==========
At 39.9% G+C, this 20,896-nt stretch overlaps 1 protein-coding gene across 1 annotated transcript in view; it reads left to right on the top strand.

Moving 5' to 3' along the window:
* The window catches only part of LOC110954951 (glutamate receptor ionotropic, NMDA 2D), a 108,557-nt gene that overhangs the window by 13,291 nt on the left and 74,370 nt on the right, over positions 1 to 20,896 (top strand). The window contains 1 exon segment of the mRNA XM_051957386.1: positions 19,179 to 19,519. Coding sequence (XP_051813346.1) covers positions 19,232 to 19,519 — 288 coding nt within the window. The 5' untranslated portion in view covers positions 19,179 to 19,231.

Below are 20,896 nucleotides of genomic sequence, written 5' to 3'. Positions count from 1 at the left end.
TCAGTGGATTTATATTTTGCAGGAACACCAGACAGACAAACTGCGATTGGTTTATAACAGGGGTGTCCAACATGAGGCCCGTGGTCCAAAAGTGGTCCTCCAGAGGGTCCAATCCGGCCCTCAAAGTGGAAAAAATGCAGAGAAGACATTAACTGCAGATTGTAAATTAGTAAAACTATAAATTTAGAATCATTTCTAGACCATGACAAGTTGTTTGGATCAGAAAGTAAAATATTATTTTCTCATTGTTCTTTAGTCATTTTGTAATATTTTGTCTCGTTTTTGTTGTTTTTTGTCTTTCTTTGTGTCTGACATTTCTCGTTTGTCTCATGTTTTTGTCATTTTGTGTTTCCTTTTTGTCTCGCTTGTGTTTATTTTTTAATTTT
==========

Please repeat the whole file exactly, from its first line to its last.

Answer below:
At 39.9% G+C, this 20,896-nt stretch overlaps 1 protein-coding gene across 1 annotated transcript in view; it reads left to right on the top strand.

Moving 5' to 3' along the window:
* The window catches only part of LOC110954951 (glutamate receptor ionotropic, NMDA 2D), a 108,557-nt gene that overhangs the window by 13,291 nt on the left and 74,370 nt on the right, over positions 1 to 20,896 (top strand). The window contains 1 exon segment of the mRNA XM_051957386.1: positions 19,179 to 19,519. Coding sequence (XP_051813346.1) covers positions 19,232 to 19,519 — 288 coding nt within the window. The 5' untranslated portion in view covers positions 19,179 to 19,231.

Below are 20,896 nucleotides of genomic sequence, written 5' to 3'. Positions count from 1 at the left end.
TCAGTGGATTTATATTTTGCAGGAACACCAGACAGACAAACTGCGATTGGTTTATAACAGGGGTGTCCAACATGAGGCCCGTGGTCCAAAAGTGGTCCTCCAGAGGGTCCAATCCGGCCCTCAAAGTGGAAAAAATGCAGAGAAGACATTAACTGCAGATTGTAAATTAGTAAAACTATAAATTTAGAATCATTTCTAGACCATGACAAGTTGTTTGGATCAGAAAGTAAAATATTATTTTCTCATTGTTCTTTAGTCATTTTGTAATATTTTGTCTCGTTTTTGTTGTTTTTTGTCTTTCTTTGTGTCTGACATTTCTCGTTTGTCTCATGTTTTTGTCATTTTGTGTTTCCTTTTTGTCTCGCTTGTGTTTATTTTTTAATTTT